What Are the Generic Font Families in CSS?

Generic fonts protect the design of a site even if specific fonts fail to load

Traditional type blocks covered in ink

Grant Faint / Getty Images

Typographic design plays an important role in website design. Well laid out and formatted text content helps a site be more successful by creating a reading experience that is both enjoyable and easy to consume. Part of your efforts in working with type will be to choose the right fonts for your design and then to use CSS to add those fonts and font styles to the page's display. This is done by using what is called a font stack.

Font Stacks

When you specify a font to use on a webpage, it is a best practice to also include fallback options in case your font choice cannot be found. These fallback options are presented in the font stack. If the browser cannot find the first font listed in the stack, it moves onto the next one. It continues this process until it finds a font that it can use, or it runs out of choices (in which case it just chooses any system font it wants). Here is an example of how a font-stack would look in CSS when applied to the "body" element:

body {
font-family: Georgia, "Times New Roman", serif;

The font Georgia appears first, so by default, this is what the page will use, but if that font is not available for some reason, the page falls back to Times New Roman.

Enclose Times New Roman in double quotes because it is a multi-word name. Single-word font names, like Georgia or Arial, do not require the quotes, but multi-word font name with embedded spaces needs them so the browser knows that all those words comprise the font name. 

The font stack ends with the word serif. That is a generic font-family name. In the unlikely event that a person does not have Georgia or Times New Roman on their computer, the site would use whatever serif font it could find. The browser will choose a font for you, but at least you offer guidance so it knows what kind of font would work best within the design.

Generic Font Families

The generic font name available in CSS are:

While there are many other font classifications available in web design and typography, including slab-serif, blackletter, display, grunge, and more, these five generic font names are the ones that you would use in a font stack in CSS.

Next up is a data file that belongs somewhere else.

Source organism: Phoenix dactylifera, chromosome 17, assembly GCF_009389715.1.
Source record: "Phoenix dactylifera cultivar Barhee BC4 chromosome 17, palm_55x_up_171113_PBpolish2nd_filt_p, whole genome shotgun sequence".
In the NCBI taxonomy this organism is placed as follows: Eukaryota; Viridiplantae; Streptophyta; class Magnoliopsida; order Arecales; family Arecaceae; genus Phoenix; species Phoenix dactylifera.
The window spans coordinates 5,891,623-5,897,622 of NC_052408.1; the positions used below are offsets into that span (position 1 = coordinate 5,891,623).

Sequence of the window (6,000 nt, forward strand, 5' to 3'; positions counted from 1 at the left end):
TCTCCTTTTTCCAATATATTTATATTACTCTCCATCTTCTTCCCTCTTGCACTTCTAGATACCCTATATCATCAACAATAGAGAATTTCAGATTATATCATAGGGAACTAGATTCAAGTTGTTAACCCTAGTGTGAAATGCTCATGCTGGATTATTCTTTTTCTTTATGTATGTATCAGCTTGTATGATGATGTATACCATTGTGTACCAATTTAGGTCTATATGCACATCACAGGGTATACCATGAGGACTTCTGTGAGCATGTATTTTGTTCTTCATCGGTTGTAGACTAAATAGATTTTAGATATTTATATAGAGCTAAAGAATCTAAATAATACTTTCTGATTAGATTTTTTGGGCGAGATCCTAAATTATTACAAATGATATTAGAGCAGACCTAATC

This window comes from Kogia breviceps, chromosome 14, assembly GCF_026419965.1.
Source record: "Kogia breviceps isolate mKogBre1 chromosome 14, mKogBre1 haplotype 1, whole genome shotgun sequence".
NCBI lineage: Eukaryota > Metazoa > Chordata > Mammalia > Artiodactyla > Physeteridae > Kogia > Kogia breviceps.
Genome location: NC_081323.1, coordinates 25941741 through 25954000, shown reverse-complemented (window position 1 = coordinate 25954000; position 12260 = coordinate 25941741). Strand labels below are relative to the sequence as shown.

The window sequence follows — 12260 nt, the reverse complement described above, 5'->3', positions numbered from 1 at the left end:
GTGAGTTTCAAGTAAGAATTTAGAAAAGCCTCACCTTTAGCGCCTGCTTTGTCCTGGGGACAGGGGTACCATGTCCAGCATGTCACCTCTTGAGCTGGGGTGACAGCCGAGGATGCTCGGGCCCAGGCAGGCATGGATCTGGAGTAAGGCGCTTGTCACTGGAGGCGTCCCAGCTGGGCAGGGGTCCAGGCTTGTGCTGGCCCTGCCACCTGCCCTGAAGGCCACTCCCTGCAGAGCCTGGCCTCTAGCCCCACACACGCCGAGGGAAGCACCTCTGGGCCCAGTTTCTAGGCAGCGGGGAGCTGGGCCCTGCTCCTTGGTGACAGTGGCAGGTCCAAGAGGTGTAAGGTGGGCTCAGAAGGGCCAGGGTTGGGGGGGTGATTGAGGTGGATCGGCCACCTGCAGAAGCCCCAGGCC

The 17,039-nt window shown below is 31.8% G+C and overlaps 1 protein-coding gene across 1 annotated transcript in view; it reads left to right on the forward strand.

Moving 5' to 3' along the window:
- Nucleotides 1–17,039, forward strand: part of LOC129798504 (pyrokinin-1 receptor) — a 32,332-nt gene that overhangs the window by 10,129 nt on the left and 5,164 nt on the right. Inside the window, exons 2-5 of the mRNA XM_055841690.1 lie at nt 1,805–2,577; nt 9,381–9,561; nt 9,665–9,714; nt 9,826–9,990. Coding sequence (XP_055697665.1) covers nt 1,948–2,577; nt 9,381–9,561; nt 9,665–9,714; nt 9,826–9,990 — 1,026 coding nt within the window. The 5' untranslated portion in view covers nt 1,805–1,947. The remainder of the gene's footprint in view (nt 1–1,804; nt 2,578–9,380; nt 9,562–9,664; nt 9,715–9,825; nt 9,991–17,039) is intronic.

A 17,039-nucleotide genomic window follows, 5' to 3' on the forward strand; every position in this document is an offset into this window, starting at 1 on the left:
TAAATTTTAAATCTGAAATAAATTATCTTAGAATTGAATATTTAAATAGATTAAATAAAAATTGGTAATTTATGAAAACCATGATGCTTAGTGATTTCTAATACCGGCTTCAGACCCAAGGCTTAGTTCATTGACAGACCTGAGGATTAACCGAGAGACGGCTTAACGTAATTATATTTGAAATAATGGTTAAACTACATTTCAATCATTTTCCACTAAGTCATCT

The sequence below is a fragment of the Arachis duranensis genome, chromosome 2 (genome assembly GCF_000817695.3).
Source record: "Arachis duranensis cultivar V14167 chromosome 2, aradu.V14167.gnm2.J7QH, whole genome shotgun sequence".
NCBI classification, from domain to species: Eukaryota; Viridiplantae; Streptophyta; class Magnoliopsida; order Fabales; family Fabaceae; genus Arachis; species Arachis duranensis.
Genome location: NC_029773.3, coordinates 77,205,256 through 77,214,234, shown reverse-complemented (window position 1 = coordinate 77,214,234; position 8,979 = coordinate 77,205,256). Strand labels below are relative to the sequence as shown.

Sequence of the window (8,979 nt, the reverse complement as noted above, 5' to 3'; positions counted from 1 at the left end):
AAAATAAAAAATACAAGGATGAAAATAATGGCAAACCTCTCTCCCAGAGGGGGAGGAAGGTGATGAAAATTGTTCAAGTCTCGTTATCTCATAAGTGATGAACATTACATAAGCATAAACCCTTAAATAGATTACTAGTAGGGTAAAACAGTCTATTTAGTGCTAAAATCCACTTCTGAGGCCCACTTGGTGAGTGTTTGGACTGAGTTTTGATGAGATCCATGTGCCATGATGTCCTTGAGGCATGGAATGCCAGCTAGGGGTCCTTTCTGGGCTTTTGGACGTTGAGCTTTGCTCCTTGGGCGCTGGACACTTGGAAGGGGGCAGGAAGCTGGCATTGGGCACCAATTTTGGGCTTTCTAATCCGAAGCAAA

• Cursive fonts — often feature thin, ornate letterforms that are meant to replicate fancy handwritten text. These fonts, because of their thin, flowery letters, are not appropriate for a large block of content like body copy. Cursive fonts are generally used for headings and shorter text needs that can be displayed in larger font sizes.
  • Fantasy fonts — are the somewhat crazy fonts that don't really fall into any other category. Fonts that replicate well-known logos, like the letterforms from the Harry Potter or Back to the Future movies, fall into this category. These fonts are not appropriate for body content since they are often so stylized that reading longer passages of text written in these fonts is much too hard to do.
  • Monospace fonts — feature equally sized and spaced letterforms like you would've found on an old typewriter. Unlike other fonts that have variable widths for letters depending on their size (for instance, a capital W takes up much more room than a lowercase i), monospace fonts use a fixed width for all characters. These fonts are often used for code readouts because they look distinctly different from other text on that page.
  • Serif fonts — employ little extra ligatures on the letterforms. Those extra pieces are called serifs. Common serif fonts are Georgia and Times New Roman. Serif fonts work great for large text like heading as well as long passages of text and body copy.
  • Sans-serif fonts — do not have ligatures. The name means without serifs. Popular fonts in this category include Arial or Helvetica. Similar to serifs, sans-serif fonts perform equally well in headings as well as body content, although some experts prefer that large blocks of text avoid sans-serif fonts because they're harder to read at small point sizes.
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Kyrnin, Jennifer. "What Are the Generic Font Families in CSS?" ThoughtCo, Jul. 31, 2021, thoughtco.com/generic-font-families-in-css-3467390. Kyrnin, Jennifer. (2021, July 31). What Are the Generic Font Families in CSS? Retrieved from https://www.thoughtco.com/generic-font-families-in-css-3467390 Kyrnin, Jennifer. "What Are the Generic Font Families in CSS?" ThoughtCo. https://www.thoughtco.com/generic-font-families-in-css-3467390 (accessed March 24, 2023).